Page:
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A description of travel from Geneva to the area of Mt. Blanc.




letter, McIlvaine, wife


[?] Sept. 1 69

Dearest Wife,

It is Sunday, but I do not think I shall do wrong in escaping time after the Morning Service in writing to you. Every thing amongst these glorious sights of God’s works calls to remembrance the brief opportunity you had here and makes me so sorry that then we were so harmed and we know so little what was to see, though had we known [?] it would only have tantalized us, as we had no time to see [?]. All the time here I am thinking, “Oh! If you could see it.” There are things which you would so specially enjoy. Yesterday where [?] and I were nearly [?], our feet up the sides of Mount Blanc where no grass even grows, nothing but [?], as I looked at the beautiful [?] with the sweetest little flowers growing out of it, I thought how you would delight in them. Good Charly [?] kept constantly thanking you and Emery and [?] and all indeed, dear he [?] [?]. I never saw near as much of those [?] before. On Monday night last we took a night train to Geneva. Out of how little a matter great things come-- Mr. and Mrs. [Missinger] of Brooklyn and two daughters met us and as we were looking into the carriage [?] [?] [?] that would hold us all. We found one that had two persons in and were leaving it, to find [?] that had none, when we of [?] said “you had better come in here, you will find none unoccupied.” So we all got in. He proved to be an Englishman named Messer, a member of the Alpine Club, who for 15 years has come every year to Mt. Blanc and has twice made the great ascent. He became very attentive and offered every [?]. We got to Geneva on Tuesday morning last, stayed that night, took a carriage on Wednesday, (the Missengers and Sam and I), for [?]. It was a cloudy day, and no sight of the mountain all the way. Got to [?] Wed. Ev. Next morning at 8 began to ascend. We took 5 mules and two guides, four for the 4 women folk, and one between Dr. M. and me. We first ascended the [?], a new [?] [?]. Emmery was here. It is much higher than the [?], and is the way to the higher emminence called the Brevent. An hour more would have let in to the letter, but we had started to go from the top of the [?] [?] to the [?] and thence descended. But we had not calculated the distance accurately and concluded to start the part. It was a most arduous day. We did 22 miles, much more than we calculated, together. Dr. Missenger would not use the mule and was completely tuckered up. [?] walked at least ¾ of the while and was not fatigued. She and the ladies did a great deal of walking and more stuff the next day. I walked quite ⅔ of the way and was fresh for Wednesday. Dr. M. was too much [?]. So not next day. So [?] and I went down. Dr. Missinger came the day after we got here and arranged a charming [?] for Friday. We had some [?] 3 guides of Dr. Blanchard’s [?] two of whom had been with Lyndall and are recommended in his book. Dr. Missinger and a Cambridge [?] named Hardy, a jolly fellow, one of the most famous of the Club, and who has written some excellent books on the Alps, and a Dr. Barry and the Alpine [?] weather up to the clouds on the Mount Arne. The rest of us rode. There we left the mules and on descending to the glacier. We ascended it about a mile, perhaps more, beyond the [?] [?] place, where its gentle [?] character caused [?] to great fissures as seen. There we lunched near one of the high places, thence we asked to the [?] grand indeed (what places we went up and down). Content, one of Tyndall’s guides, went upon and cast places for our feet, in the ice, and explored the path, for it was an unexplored way. Then we descended by the Manvari Pass to the foot of the Glacier and rode to the Hold. It is marvellous to see how the Glaicer has receded, and contracted at its foot. Where in 1858, when I was last here, on the glacier, is now a mountain cast, of rock, and sand. We were out all day. I had walked all the time except the past 2 ½ hours and [?] [?], and we [?] [?] good time at the end. [?] was always close with her guide. L’avenque toujours le avance, I cried not on the glacier as she kept no far check of the rest to the admiration of all. Mr. Missinger said she could do anything, and was surprised at my strength as I indeed [?], for I did [?] those two days what I never did before and when I left here should not have thought I [?] to attempt, as to strength. Well the next day was yesterday, Saturday. Mr. Missinger proposed, after the work of Friday, a great exploration just for [Nan] and me and himself. He did not want any English ladies. They (he thought) were not equal to it. It was tempting to be sure. It was to see what I had never seen before and to go on a path which is seldom let. Nan was so full of it, I hesitated lest it should be too much. But I did not want to deprive Nan of such a great delight, as I know she could do it and Mr. M. said I could stop and come back whenever I pleased. So I consented. We started at 7 yesterday morning, struck the beginning of the Mt. Blanc ascent, then to the [?] (a mule for each) and two guides Coutet and Francois. By [?] we ascended the mountain directly behind our [?] (the Royal) and which marks the base of the [Arguilles] connected on the left with the dome of Mt. Blanc. After getting up about 7,000 feet, we left the mules to be sent back. Then we ascended till we were just at the base of the sum. Of the Arguilles, the crooked, large glacier which gives that de Boupin, but is not seen from below. We passed snow in two places that extended far below us. The guides send this to Charly, as he will understand it. I will write to dear Vic.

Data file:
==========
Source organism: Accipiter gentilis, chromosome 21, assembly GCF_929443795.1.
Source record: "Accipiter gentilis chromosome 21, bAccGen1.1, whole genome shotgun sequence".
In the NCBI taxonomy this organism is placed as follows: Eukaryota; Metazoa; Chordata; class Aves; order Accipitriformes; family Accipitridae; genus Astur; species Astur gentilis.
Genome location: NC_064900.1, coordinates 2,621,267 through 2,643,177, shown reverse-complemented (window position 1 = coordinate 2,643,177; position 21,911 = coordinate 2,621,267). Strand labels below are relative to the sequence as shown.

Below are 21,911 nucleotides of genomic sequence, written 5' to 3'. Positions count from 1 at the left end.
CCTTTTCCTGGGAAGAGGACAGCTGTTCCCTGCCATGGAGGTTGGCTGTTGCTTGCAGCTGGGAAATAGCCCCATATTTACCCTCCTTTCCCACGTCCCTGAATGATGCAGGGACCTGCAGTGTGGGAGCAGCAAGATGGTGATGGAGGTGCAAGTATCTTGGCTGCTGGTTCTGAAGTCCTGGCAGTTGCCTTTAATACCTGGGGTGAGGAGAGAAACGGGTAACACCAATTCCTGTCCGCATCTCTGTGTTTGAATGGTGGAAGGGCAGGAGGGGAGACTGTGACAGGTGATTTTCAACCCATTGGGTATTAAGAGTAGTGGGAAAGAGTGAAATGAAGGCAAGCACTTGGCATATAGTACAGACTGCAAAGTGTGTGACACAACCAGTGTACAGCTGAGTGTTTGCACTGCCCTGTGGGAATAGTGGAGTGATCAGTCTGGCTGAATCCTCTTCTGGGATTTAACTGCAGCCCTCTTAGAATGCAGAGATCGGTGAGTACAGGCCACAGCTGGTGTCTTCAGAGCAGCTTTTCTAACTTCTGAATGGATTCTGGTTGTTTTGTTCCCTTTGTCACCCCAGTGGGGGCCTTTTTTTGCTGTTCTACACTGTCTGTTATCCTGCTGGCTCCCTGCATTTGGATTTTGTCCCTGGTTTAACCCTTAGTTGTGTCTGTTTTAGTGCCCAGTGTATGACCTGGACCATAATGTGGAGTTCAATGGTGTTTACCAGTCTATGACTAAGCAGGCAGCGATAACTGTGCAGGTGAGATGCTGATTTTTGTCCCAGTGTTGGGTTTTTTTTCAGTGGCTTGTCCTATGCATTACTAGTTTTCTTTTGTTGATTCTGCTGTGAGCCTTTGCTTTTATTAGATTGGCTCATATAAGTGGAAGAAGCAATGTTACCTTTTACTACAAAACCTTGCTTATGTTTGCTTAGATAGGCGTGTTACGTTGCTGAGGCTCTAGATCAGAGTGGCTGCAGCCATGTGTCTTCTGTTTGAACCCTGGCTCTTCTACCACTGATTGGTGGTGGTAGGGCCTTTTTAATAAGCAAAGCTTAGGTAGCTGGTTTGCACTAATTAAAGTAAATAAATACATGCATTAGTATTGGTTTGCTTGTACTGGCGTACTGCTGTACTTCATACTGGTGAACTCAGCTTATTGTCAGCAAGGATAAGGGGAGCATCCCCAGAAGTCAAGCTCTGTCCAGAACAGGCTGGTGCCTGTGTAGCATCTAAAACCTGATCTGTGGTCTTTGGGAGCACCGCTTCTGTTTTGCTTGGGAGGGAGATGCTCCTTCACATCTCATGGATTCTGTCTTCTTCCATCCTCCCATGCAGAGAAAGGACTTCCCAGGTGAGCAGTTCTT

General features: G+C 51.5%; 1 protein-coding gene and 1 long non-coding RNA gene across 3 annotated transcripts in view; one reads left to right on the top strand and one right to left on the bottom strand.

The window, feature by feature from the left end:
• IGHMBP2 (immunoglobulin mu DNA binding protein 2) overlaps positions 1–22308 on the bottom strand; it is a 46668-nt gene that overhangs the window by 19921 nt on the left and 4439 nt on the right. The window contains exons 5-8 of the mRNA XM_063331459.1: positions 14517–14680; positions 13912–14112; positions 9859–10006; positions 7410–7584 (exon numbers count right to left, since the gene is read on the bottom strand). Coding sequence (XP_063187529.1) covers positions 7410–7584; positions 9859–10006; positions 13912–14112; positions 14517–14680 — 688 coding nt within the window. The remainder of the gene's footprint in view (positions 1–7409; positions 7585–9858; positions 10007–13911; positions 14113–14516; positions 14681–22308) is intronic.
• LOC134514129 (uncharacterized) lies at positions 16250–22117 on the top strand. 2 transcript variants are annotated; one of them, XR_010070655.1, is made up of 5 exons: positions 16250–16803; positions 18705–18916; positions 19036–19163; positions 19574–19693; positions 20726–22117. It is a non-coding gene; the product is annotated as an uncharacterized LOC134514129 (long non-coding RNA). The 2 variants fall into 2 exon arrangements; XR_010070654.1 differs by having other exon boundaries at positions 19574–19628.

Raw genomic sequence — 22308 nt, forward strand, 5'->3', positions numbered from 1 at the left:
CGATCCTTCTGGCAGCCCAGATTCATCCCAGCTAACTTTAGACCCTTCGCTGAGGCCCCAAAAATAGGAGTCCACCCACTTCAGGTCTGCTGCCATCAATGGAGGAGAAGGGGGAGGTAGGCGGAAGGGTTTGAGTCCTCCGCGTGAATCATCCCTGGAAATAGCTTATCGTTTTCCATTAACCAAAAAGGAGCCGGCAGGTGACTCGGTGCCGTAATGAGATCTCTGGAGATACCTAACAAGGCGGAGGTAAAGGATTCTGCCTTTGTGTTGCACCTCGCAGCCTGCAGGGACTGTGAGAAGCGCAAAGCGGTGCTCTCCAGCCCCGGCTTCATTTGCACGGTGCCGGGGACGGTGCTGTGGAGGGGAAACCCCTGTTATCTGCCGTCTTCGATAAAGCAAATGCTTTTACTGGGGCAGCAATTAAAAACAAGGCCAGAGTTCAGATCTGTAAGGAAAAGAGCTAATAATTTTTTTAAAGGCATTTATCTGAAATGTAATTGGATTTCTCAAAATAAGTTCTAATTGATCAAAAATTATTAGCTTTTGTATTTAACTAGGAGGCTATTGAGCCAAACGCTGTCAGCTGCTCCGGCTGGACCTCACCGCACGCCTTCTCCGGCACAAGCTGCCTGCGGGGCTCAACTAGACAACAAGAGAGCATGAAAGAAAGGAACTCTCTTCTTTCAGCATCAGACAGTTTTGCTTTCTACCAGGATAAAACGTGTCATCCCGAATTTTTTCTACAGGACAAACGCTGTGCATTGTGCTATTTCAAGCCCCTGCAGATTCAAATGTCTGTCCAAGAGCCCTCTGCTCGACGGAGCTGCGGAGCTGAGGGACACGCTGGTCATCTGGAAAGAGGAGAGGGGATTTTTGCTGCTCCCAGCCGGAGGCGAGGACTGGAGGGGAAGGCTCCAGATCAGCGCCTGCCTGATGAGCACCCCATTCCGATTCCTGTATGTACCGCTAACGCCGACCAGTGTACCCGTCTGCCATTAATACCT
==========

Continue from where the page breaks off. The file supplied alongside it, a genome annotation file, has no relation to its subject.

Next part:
Letter to Emily McIlvaine



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